Messi took to the field in Barcelona's Champions League semi-final first leg at Stamford Bridge last night [Wednesday] having scored a jaw-dropping 63 times for Barcelona this season.
But the Blues were both the Catalans' and their star player's nemesis again as they won 1-0 to extend Messi's goalless streak against them to seven matches.
Unlike defensive cohorts John Terry and Ashley Cole, Cahill was facing the man some regard as the best player ever for the first time, and the former Bolton star responded with a career-defining display.
"You're always trying to prove things to yourself," the England centre-back said.
"It's nice because I made the step up to international football, so I felt I could do that from the games I played with England.
"The experience I have taken from this will be vital for my career going forward."
Last night was just Cahill's second Champions League start, with David Luiz having been an ever-present in the competition this season until suffering a hamstring injury.
That may have proven a blessing in disguise, with Terry and Cahill almost impassable every time they have played together.
"It was a fantastic experience for me because I need experience in this competition," Cahill said.
"It was great to play a part and get that experience.
"If you asked most of the players, they would say they knew how big this game was going into it. There was that aura of how big the game was.
"We will enjoy it but we know it will be really tough away from home."
Although Chelsea were magnificent in carrying out caretaker manager Roberto Di Matteo's game plan, Barca created more than enough chances to have spoilt their party.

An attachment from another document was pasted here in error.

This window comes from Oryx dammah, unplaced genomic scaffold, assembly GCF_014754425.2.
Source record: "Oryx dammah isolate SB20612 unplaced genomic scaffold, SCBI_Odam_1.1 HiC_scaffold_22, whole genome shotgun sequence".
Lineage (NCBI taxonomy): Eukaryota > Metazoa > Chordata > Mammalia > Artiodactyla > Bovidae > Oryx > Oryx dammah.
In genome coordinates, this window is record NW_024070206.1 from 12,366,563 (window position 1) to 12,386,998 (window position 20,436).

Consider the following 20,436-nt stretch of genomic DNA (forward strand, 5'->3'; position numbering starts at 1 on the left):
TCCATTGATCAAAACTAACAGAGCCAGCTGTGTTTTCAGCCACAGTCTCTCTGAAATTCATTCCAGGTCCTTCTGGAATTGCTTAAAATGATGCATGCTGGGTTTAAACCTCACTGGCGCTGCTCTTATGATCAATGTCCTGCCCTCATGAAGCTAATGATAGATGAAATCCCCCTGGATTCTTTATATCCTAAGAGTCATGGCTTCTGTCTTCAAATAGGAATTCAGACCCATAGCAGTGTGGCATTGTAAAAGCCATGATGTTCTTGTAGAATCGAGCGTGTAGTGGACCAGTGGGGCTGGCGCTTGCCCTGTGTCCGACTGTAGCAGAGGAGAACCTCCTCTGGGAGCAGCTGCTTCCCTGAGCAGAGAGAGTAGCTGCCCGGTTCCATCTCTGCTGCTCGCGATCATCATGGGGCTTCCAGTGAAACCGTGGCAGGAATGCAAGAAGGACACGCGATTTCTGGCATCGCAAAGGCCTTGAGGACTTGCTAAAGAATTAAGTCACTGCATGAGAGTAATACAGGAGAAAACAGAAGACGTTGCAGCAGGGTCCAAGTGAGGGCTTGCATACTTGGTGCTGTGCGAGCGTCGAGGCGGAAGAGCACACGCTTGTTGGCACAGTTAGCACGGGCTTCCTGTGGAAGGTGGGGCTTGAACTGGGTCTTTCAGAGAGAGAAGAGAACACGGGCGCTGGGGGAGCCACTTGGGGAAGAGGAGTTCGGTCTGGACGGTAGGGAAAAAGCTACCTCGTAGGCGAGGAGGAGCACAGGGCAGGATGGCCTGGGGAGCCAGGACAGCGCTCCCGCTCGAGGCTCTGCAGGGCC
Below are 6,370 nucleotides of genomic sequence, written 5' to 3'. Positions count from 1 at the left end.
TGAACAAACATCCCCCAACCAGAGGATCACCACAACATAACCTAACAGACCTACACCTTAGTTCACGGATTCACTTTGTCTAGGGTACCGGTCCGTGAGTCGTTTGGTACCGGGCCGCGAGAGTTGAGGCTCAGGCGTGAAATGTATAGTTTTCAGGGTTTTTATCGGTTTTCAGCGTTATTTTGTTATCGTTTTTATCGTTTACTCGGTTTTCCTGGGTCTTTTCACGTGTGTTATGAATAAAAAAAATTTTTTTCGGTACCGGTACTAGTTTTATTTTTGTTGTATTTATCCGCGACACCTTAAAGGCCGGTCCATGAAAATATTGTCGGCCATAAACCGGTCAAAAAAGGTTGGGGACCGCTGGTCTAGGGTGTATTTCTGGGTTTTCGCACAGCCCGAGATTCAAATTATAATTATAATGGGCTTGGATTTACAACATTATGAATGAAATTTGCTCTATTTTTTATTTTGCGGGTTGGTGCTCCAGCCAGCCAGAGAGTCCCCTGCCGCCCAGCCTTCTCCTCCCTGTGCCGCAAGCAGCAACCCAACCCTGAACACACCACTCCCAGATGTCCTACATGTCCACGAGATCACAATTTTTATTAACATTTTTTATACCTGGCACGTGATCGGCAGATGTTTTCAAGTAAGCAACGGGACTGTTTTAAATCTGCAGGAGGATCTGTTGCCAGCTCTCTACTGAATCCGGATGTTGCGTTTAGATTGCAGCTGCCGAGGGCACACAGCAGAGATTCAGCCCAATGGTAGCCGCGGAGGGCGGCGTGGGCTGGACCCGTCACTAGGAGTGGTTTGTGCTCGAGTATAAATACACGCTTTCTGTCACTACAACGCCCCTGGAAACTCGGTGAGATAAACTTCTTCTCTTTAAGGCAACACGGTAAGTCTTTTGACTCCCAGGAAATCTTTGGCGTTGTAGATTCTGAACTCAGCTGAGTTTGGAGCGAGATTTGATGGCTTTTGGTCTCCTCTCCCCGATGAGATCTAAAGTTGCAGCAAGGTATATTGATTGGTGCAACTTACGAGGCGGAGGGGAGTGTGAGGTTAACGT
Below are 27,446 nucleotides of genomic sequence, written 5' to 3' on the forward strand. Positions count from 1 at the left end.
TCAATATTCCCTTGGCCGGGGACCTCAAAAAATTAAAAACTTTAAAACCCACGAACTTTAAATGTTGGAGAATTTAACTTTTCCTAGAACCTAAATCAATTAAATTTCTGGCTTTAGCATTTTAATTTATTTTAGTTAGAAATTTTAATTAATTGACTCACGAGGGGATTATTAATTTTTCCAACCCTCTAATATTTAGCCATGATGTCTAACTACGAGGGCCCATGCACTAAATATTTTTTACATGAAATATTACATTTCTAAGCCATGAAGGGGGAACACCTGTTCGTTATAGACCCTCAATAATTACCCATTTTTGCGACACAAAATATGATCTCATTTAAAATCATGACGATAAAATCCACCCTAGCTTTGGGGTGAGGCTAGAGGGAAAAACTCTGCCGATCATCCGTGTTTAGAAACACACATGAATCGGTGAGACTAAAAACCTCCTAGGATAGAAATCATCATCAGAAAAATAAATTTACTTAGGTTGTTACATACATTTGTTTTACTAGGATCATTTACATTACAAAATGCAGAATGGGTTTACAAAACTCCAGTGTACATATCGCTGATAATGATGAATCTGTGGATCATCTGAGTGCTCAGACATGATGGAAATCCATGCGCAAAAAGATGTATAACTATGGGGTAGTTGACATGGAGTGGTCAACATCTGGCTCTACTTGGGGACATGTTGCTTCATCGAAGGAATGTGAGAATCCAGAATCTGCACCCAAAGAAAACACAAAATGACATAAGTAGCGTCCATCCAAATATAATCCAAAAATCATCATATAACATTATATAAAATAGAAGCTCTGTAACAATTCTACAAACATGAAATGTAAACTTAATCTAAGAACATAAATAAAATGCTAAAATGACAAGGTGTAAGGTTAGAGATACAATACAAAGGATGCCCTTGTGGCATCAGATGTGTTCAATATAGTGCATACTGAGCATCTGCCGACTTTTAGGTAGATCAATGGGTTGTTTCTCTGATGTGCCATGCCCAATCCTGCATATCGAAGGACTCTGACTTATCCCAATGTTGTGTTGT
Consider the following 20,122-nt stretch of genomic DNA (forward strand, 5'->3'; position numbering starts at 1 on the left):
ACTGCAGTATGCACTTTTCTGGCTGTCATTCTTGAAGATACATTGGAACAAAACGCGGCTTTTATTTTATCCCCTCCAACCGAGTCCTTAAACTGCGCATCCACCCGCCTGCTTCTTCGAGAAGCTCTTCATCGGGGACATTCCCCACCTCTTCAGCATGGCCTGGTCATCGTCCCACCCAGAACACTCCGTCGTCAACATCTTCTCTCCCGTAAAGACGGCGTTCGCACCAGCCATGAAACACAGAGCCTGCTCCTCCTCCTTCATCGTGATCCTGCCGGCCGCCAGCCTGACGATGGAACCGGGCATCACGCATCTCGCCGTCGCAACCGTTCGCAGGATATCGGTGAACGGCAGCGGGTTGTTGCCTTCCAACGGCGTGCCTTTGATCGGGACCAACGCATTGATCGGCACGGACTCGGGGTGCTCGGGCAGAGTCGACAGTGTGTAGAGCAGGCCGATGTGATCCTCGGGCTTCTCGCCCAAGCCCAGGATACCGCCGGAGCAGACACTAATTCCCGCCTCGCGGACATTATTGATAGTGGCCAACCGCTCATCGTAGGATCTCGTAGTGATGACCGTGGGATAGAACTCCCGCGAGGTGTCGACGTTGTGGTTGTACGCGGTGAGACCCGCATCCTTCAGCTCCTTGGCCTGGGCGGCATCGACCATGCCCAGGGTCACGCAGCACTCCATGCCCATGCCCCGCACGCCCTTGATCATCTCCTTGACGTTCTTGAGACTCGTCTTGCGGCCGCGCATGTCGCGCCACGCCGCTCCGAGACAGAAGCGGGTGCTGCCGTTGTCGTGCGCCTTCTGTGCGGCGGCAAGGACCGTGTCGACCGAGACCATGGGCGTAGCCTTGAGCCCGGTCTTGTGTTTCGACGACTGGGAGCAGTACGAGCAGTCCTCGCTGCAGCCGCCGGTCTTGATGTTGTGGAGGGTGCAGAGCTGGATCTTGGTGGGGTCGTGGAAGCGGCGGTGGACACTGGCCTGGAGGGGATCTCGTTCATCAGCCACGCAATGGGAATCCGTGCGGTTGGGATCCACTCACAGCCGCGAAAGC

"I'm sure if you ask them they would have felt frustrated," Cahill said.
"If we can do that in the away leg, that would be fantastic, and replicate the result, it would be unbelievable.
"We are under no illusions. It is obviously going to be very, very tough against them."
The sheer size of the playing field is what makes repeating yesterday's shutout look so implausible at the Nou Camp.
Chelsea almost certainly must score there to progress, something they have fortunately managed in most of their visits.
"We probably do need to score," Cahill said.
"But if play defensively like we did as a whole team then maybe not.
"During the 90 minutes, we will get a chance.
"I have never played there but the lads say the pitch is massive. Playing them on any pitch is tough, but playing them at home is going to be really tough.
"But if we all put in performances like we did, we won't go far wrong."
The size of the pitch will also work in Chelsea's favour when they attack, especially if Didier Drogba proves as clinical as he did last night.
"He's in great form, the big man," said Cahill, who was glad to be on the same side as the Ivory Coast striker.
"When I played Chelsea before, I was never on the end of a positive result.
"He had a hard job playing up front on his own and at times he was a little bit isolated.
"I thought he did brilliantly for us - and defensively, he helped out with the number of times he was in the box next to me clearing headers away.
"He's obviously up there with the best forwards in the world when he's in that form."